Changing What You See
If I were in charge of any of the large or small rehab facilities where I’ve changed perspectives and helped create and shape goals by sharing my experience, strength and hope, I would instruct the staff to teach rehabilitating clients this simple attitude changing strategy:
- Don’t fight it-trust the process.
- Look for ways to grow.
- Disabilities can devastate your mindset. Reframe your perspective.
- Have healthy self talk.
- Look for ways to help others.
Don’t Fight Change-Trust the Process
The harder you fight changes, or any unpleasant challenge, the tougher they get. Acceptance is the key. Fighting change is like fighting the universe. It was here before us and will be here after we’re gone. Resisting change is futile, accept it.
Accepting the way things are is the opposite of manipulating a situation and wishing things were different. Acceptance allows you to go with the flow. Of course, resistance, in the beginning, is natural if we’re going into survival mode. Just make sure you are conscious of when this resistance is no longer serving you.
How we respond to change shapes our lives by shaping who we become. People have always had to deal with change. Learn from those who have gone before you. Every experience is different, but they overlap enough for us to learn from each other. What I learn from the experience of others who have dealt with change is to be patient and trust the value of hard work and the efficiency of the rehab process.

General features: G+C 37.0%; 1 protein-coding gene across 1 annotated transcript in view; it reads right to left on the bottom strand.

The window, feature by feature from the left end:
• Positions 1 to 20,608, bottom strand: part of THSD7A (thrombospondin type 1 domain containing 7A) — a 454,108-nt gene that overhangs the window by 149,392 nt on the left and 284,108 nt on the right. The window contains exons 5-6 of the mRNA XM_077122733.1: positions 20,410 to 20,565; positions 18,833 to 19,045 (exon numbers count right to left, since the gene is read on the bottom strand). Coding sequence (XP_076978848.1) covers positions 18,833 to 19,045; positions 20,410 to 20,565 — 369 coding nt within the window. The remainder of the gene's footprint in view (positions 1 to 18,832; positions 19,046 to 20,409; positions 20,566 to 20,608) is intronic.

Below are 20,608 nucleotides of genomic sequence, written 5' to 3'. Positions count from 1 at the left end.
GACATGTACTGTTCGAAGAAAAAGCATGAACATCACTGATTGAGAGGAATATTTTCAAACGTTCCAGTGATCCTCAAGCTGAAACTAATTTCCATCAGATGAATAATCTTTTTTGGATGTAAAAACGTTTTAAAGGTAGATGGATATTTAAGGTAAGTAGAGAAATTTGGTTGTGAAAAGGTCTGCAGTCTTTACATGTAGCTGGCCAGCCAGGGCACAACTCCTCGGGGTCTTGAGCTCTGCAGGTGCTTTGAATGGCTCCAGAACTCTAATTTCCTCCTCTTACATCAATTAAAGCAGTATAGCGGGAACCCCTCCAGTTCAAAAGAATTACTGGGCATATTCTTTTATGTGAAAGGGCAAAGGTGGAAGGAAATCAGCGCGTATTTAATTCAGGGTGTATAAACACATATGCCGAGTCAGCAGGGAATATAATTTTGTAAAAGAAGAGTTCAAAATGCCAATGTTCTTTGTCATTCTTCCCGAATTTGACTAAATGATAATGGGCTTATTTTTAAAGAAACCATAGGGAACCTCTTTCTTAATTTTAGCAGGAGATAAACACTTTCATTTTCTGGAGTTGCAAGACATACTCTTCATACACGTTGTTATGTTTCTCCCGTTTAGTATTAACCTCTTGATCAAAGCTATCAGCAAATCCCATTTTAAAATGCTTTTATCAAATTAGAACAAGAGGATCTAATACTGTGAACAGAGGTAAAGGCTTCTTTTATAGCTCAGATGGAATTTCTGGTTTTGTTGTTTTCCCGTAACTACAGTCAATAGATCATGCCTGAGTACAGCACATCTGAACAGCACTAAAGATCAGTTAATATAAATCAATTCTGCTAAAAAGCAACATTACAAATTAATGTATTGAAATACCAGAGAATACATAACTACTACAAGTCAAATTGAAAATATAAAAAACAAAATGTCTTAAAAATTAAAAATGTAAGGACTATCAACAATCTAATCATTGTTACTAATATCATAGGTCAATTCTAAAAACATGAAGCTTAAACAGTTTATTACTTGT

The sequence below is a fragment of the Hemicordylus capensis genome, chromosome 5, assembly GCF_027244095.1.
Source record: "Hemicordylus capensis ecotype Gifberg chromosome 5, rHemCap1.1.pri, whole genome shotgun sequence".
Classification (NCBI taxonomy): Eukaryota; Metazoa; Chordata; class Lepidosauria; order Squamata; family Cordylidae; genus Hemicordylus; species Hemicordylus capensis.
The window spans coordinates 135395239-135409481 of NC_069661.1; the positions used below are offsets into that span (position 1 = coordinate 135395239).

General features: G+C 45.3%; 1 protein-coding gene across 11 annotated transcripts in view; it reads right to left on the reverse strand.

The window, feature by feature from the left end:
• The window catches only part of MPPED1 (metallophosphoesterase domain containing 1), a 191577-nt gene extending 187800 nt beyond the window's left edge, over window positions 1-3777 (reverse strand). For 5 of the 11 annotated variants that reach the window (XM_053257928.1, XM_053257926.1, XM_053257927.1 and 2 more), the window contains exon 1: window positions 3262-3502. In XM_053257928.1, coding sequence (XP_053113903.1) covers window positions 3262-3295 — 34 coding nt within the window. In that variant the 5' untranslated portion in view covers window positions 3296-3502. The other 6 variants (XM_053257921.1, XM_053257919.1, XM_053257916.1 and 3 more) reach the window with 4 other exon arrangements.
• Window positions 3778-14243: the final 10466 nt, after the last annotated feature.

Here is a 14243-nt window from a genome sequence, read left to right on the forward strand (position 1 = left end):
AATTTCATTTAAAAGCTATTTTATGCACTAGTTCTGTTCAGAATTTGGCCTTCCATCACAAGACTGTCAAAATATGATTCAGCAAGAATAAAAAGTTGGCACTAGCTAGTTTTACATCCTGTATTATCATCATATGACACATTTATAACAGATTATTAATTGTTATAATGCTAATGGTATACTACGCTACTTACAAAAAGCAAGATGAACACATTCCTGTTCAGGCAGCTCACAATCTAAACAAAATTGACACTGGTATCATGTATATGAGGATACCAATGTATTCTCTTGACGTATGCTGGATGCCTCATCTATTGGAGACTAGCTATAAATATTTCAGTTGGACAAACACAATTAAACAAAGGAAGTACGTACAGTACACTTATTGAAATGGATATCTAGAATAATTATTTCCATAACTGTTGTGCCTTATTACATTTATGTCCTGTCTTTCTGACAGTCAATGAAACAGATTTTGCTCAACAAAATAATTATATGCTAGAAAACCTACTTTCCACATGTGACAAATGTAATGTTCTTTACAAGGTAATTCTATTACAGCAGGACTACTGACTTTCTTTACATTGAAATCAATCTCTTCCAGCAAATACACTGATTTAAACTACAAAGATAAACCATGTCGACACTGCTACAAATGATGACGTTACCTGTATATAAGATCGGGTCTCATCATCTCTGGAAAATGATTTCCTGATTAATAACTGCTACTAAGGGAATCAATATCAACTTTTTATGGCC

Overcoming Change In a Nutshell
“When we are no longer able to change a situation, we are challenged to change ourselves.” Viktor E. Frankl
“It’s not what they take away from you that counts, it’s what you do with what you have left.” Humphrey Bogart
“Everything can be taken from a man but one thing: the last of the human freedoms—to choose one’s attitude in any given set of circumstances, to choose one’s own way.” Viktor E. Frankl
If you change the way you look at things, the things you look at change. Wayne Dyer
Keynote and Motivational Speaker as well as workshop leader Al Foxx provides thoughtful and inspiring messages that include plenty of humor.
Contact him the next time you need a speaker